How families are affected by alcoholism

Published on March 25th, 2016

Alcoholism is not a self-contained disease that only affects the person who drinks. Addiction overtakes an entire household and creates destructive relationships, which shape the future behavior of partners and children. While the person with the addiction fights an internal battle against alcohol, the rest of the family often suffers physical or emotional damage that makes it difficult for them to form healthy relationships outside the home. The only road to recovery is to quit alcohol consumption and work together as a family to communicate and rebuild connections in uplifting ways.

Patterns of Emotional Deterioration

Alcoholism affects people of all ages, races and economic levels, leaving a trail of broken families in its wake. According to the National Institute on Alcohol Abuse and Alcoholism( NIAAA), more than 16 million adults suffered from alcohol use disorders in 2013, while only 7.8 percent of those people were treated at specialized facilities. For the millions of families living with an untreated addict, every day is a horrific experience as they cope with abusive behavior, ranging from outright neglect to degrading language to violent, physically harmful outbursts.

Alcoholism perpetuates dishonest and manipulative relationships in which the addict tries to control and blame others. In many cases, family members feel compelled to hide these problems and maintain a facade of happiness, preventing them from getting the help they need. Both children and adults are traumatized by the constant stress and unpredictability, as an addict’s erratic behavior can easily destroy any attempts to establish a balanced family routine.

In his famous guide “The Laundry List,” Tony A. profiled the troubling characteristics that are common among children of addicts. Faced with constant rage or criticism, children and partners often lose their sense of self-worth and feel responsible for problems they have no control over. Neglect forces many children to become self-sufficient while desperate to find love and nourishment, making them susceptible to deeply abusive relationships in the future. Children learn to communicate by watching parental behavior, so ongoing exposure to alcoholism often causes them to develop this disease or another form of addiction as adults.

Threats to Physical Health

Alcohol addiction can trigger aggressive or reckless behavior, putting family members at risk of serious injuries from physical fights, car accidents or neglect. Children who are left unattended are vulnerable to household hazards and may not have a sober adult available to care for wounds and illnesses. Expectant mothers who drink increase the risk of fetal alcohol syndrome, which interferes with the baby’s normal development.

At the same time, people suffering from alcoholism inflict a constant war on their own bodies. Addicts endanger themselves and others every time they choose to drive or go to work under the influence. On a daily basis, alcohol abuse dulls the mental faculties, and prolonged alcoholism can permanently impair liver function. An addict who passes away prematurely may leave children or spouses without a home or financial stability, adding to the cycle of familial breakdown.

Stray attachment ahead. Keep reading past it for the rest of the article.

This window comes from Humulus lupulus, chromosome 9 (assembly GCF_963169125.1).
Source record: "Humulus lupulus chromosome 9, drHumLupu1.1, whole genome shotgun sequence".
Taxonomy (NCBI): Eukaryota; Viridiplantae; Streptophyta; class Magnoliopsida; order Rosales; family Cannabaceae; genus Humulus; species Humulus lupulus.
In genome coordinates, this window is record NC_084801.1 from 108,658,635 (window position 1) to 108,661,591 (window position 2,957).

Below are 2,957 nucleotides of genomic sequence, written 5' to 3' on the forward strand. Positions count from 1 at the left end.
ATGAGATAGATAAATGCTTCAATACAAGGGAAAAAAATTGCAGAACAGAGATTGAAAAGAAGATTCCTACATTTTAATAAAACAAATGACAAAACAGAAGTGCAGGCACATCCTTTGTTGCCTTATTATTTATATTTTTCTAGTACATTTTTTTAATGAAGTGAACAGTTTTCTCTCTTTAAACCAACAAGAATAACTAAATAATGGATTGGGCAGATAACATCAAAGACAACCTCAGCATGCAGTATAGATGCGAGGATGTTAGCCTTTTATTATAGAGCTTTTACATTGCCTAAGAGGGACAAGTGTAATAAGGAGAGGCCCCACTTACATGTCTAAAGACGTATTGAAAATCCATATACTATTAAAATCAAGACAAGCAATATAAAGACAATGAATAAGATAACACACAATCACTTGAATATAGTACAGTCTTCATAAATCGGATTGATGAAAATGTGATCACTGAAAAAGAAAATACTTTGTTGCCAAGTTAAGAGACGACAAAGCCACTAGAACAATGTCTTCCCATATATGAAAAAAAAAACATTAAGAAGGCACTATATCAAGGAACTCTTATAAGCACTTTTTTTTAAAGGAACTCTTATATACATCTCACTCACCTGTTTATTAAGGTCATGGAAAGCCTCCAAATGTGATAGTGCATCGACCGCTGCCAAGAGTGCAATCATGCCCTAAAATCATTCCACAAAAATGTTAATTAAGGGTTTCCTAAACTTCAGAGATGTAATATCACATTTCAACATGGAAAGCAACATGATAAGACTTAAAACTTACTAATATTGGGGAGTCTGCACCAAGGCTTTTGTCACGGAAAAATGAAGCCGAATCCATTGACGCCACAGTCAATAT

Living as a slave to alcohol prevents a person from being actively involved in the family, and deep-seated resentment between hurt family members can make recovery even more difficult. Realistically, overcoming alcoholism does not guarantee forgiveness and acceptance from family members, but the commitment to quit alcohol consumption can show others that an addict wants to take responsibility and make lasting changes. It’s important to remember that alcoholism affects people differently, and individual family members need personal self-reflection, love and support to change their patterns of behavior.

References:

“Alcohol Facts and Statistics.” National Institute on Alcohol Abuse and Alcoholism. March 2015. Accessed March 24, 2016.  http://www.niaaa.nih.gov/alcohol-health/overview-alcohol-consumption/alcohol-facts-and-statistics

A., Tony. “The Laundry List: The Adult Children of Alcoholics Experience.” Adult Children of Alcoholics World Service Organization. 1990. Accessed March 24, 2016.  http://www.adultchildren.org/lit-Laundry_List

“Family Disease.” National Council on Alcoholism and Drug Dependence.February 24, 2016. Accessed March 24, 2016.  https://ncadd.org/family-friends/there-is-help/family-disease

“How Do You Know If You Are Affected By Someone’s Drinking?” Al-Anon Family Groups. Accessed March 24, 2016.  http://www.al-anon.alateen.org/affected-by-someones-drinking

PSA brought to you by QuitAlcohol.com
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